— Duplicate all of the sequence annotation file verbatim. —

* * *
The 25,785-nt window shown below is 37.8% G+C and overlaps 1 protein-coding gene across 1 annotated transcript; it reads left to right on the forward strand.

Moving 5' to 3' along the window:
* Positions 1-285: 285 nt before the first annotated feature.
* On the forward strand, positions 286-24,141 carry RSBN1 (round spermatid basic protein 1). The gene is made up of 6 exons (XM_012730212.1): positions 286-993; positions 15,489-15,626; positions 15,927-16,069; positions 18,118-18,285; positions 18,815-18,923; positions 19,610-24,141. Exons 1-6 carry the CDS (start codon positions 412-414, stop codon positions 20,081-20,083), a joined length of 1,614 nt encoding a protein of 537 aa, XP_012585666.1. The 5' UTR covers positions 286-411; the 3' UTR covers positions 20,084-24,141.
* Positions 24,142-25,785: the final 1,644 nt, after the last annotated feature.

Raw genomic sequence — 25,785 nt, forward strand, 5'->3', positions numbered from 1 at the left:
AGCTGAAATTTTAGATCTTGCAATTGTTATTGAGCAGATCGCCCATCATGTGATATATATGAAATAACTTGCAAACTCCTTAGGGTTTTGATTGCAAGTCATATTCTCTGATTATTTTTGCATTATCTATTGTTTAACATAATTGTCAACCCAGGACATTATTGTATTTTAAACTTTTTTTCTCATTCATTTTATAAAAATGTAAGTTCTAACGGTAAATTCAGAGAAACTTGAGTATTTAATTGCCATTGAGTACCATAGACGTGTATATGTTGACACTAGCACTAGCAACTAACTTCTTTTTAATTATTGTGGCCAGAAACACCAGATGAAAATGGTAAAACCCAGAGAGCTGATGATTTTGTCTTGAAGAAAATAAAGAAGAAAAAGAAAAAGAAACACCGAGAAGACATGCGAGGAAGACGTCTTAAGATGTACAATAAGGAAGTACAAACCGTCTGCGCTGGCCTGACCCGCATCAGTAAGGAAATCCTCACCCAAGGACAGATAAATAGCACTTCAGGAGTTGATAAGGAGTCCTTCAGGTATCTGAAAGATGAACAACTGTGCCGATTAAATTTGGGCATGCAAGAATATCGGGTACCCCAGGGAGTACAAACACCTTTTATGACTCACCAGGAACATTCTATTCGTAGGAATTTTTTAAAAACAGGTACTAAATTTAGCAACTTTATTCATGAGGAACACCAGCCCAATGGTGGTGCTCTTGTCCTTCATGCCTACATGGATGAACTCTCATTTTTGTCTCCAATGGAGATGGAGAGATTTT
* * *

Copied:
The 25,785-nt window shown below is 37.8% G+C and overlaps 1 protein-coding gene across 1 annotated transcript; it reads left to right on the forward strand.

Moving 5' to 3' along the window:
* Positions 1-285: 285 nt before the first annotated feature.
* On the forward strand, positions 286-24,141 carry RSBN1 (round spermatid basic protein 1). The gene is made up of 6 exons (XM_012730212.1): positions 286-993; positions 15,489-15,626; positions 15,927-16,069; positions 18,118-18,285; positions 18,815-18,923; positions 19,610-24,141. Exons 1-6 carry the CDS (start codon positions 412-414, stop codon positions 20,081-20,083), a joined length of 1,614 nt encoding a protein of 537 aa, XP_012585666.1. The 5' UTR covers positions 286-411; the 3' UTR covers positions 20,084-24,141.
* Positions 24,142-25,785: the final 1,644 nt, after the last annotated feature.

Raw genomic sequence — 25,785 nt, forward strand, 5'->3', positions numbered from 1 at the left:
AGCTGAAATTTTAGATCTTGCAATTGTTATTGAGCAGATCGCCCATCATGTGATATATATGAAATAACTTGCAAACTCCTTAGGGTTTTGATTGCAAGTCATATTCTCTGATTATTTTTGCATTATCTATTGTTTAACATAATTGTCAACCCAGGACATTATTGTATTTTAAACTTTTTTTCTCATTCATTTTATAAAAATGTAAGTTCTAACGGTAAATTCAGAGAAACTTGAGTATTTAATTGCCATTGAGTACCATAGACGTGTATATGTTGACACTAGCACTAGCAACTAACTTCTTTTTAATTATTGTGGCCAGAAACACCAGATGAAAATGGTAAAACCCAGAGAGCTGATGATTTTGTCTTGAAGAAAATAAAGAAGAAAAAGAAAAAGAAACACCGAGAAGACATGCGAGGAAGACGTCTTAAGATGTACAATAAGGAAGTACAAACCGTCTGCGCTGGCCTGACCCGCATCAGTAAGGAAATCCTCACCCAAGGACAGATAAATAGCACTTCAGGAGTTGATAAGGAGTCCTTCAGGTATCTGAAAGATGAACAACTGTGCCGATTAAATTTGGGCATGCAAGAATATCGGGTACCCCAGGGAGTACAAACACCTTTTATGACTCACCAGGAACATTCTATTCGTAGGAATTTTTTAAAAACAGGTACTAAATTTAGCAACTTTATTCATGAGGAACACCAGCCCAATGGTGGTGCTCTTGTCCTTCATGCCTACATGGATGAACTCTCATTTTTGTCTCCAATGGAGATGGAGAGATTTT